"Izzy, you ready?"
"Has everybody gone?" Mr. Mansourian asked.
"Oops. Thanks for reminding me." Wiping cinnamon from his fingers, Izzy hurried into the bathroom. He didn't close the door.
An unzipping presently sounded, followed by the virile sound of flowing urine.
"Oh, please!" Mr. Mansourian clapped a hand against his forehead. "Folks, need I remind you there's a lady present?"
"Hey, Izzy, save some for me!" Kennington shouted. "I'm thirsty!"
Tushi rolled her eyes and blew a little kiss at Paul, who blushed.
"You've got to excuse us," Izzy said, zipping up. "After a few weeks on the road, we get punchy."
"Don't worry," Paul said. "I'm sure when I start my performing career, I'll get punchy too."
"Well, let's get a move on, then," Mr. Mansourian said, and opened the door.
"Good-bye," Paul said.
"Good-bye," Kennington said.
Paul followed Mr. Mansourian into the corridor.
Paul, who was just eighteen, had never turned pages before. Oh, certainly, he'd wanted to; indeed, had hinted both to Miss Novotna and Mr. Wang, his high school music teacher, how grateful he'd be for the opportunity. Nothing had happened, however, until Judith Schmidt, the musicology Ph.D. candidate at Stanford who usually took the job, decided at the last minute to attend a Shostakovich conference in Arizona. A gap opened up, one that Paul, to his delight, was asked to fill: thus houselights, backstage, the opening in the curtain through which he now glimpsed the immense Steinway, throbbing before a slice of unsettled audience.
Beside him, Mr. Mansourian was giving advice. "Just have a good time out there," he was saying. "Only be sure not to turn two pages by mistake. Richard slapped a page turner for that once."
"Don't worry. I've been practicing with my mother."
"Ah, your mother. I imagine she's taken her seat."
"I hope so."
Mr. Mansourian placed his hand on Paul's shoulder in what might have been a paternalistic gesture.
"So what are your plans, son? Hoping to make a career of it?"
"Not hoping. Intending."
"You must be very good indeed."
"Miss Novotna says I'm the most promising pupil she's had in years."
Mr. Mansourian, who had heard this kind of thing before, suppressed a smile. "Then I guess it'll be the C track," he said. "Conservatory, competitions, concerts. Yes, I can see it all. From the Cliburn to Carnegie Hall, from Carnegie Hall to an exclusive contractâ"
"That's jumping ahead of things a bit," Paul interrupted. "But I do intend to go to Juilliard, if I'm accepted."
Mr. Mansourian slipped a business card into Paul's breast pocket. "Keep this," he said. "Come play for me if you like. I've got a piano in my suite at the Clift."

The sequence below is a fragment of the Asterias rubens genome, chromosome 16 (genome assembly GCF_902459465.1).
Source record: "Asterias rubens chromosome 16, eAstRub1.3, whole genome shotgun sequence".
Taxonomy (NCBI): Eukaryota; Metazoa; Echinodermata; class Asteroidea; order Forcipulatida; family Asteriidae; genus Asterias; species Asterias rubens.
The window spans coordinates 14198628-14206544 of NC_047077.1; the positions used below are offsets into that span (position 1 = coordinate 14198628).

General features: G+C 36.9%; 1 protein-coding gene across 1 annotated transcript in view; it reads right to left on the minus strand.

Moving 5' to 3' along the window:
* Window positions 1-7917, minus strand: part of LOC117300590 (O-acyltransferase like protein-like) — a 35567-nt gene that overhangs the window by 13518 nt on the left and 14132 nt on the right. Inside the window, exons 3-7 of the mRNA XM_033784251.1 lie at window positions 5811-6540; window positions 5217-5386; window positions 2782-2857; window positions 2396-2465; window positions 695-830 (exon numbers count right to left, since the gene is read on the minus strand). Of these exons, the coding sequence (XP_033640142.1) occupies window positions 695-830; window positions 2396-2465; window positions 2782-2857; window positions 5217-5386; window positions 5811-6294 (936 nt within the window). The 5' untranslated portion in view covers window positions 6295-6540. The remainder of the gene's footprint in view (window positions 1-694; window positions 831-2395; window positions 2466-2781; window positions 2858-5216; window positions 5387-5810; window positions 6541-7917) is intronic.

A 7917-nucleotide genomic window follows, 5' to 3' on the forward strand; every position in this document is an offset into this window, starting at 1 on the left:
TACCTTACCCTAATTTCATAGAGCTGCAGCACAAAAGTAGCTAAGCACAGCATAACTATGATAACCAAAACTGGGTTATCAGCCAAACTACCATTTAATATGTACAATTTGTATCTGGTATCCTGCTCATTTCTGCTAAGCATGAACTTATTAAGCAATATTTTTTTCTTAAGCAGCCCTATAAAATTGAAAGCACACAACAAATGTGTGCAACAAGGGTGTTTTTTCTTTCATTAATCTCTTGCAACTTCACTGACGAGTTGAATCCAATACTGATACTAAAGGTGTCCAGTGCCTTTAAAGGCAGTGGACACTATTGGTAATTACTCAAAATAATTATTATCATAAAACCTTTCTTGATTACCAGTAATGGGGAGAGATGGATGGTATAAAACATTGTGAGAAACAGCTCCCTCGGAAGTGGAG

"Yes, sir. Thank you, sir."
"Or we could have a drink." His stare suddenly grew cautious. "That is, if you're old enough to drink."
"A Coke then," Mr. Mansourian threw out, and swallowed so hard Paul could see his Adam's apple bob.
Out in the auditorium, Paul's mother had indeed taken her place, in row twenty-two of the orchestra. Left of the aisle: Paul had told her that real music people always sit left of the aisle, so they can see the pianist's hands. Having draped her coat over the seat in front of hers, she was now scanning her program with a red-lacquered fingernail.
"No, it doesn't mention him anywhere," she said to Clayton Moss, who, along with his wife, Diane, had escorted her to the concert.
"I don't think it's customary," Clayton said. "I mean, I've never
a page turner listed in the program. Diane, have you ever seen a page turner listed in the program?"
"Not that I recall." Diane was rummaging in her purse. "Anyone care for gum?"
"Did you realize that Kennington made his debut when he was fourteen? Fourteen! And put out his first record when he was sixteen!" said Clayton.
"But it's ridiculous! No thanks. I mean, they list all sorts of peopleâhall manager, stage manager. Why, the page turner's much more important than any of them. The pianist
the page turner."
"Personally, I couldn't agree with you more," Diane said. "Personally, if it were Teddy up there, I'd be livid."
"Fourteen years old, and on a concert stage," Clayton said. "I wonder if that's right, in the end. If it damages a kid."
Pamela was thinking she might write a letter. She had written a letter the year before, when Paul had been disqualified from the youth concerto competition ... not that it had done any good. No one cared what a mother had to say.
Pushing a fringe of hair from her eyes, she snapped open the black purse that rested on her lap. An odor of L'Air du Temps wafted from the aperture. Extracting a tissue, she dabbed at her lips.
"Sure you don't want some gum?" Diane asked. "A caramel? Cough drop?"
"Probably you think I'm just being silly. No thanks. But what can I do? I'm so proud of him. I mean, he's good,
good. I know you haven't heard him, Clayton. Stillâ"
"I've always said, if there's one thing I admire about Paul Porterfield, it's his stick-to-itiveness," Clayton said. "Especially when you consider most of these kids, with their Internet and who knows what. But Paul! Now there's a horse of a different color. I always tell Diane, that boy knows what he wants. He's disciplined, ambitious. He could be the next Van Cliburn."
"By the way, is Paul going to the Optimists' Club awards dinner this year?" Diane asked. "Teddy went last year and loved it."
"No, he's not," Pamela said frostily, and fixed her gaze on the empty stage. Optimists' Club indeed. It sorrowed her to have to keep company with people like the Mosses, who showed such little insight into the creative mind. Whereas Pamela, though possessing no creative talents of her own, at least recognized genius when she saw it; indeed, had recognized it the first time she'd heard Paul tap out a tune on the piano, the week before his fifth birthday. Even then, he'd been grasping for euphony.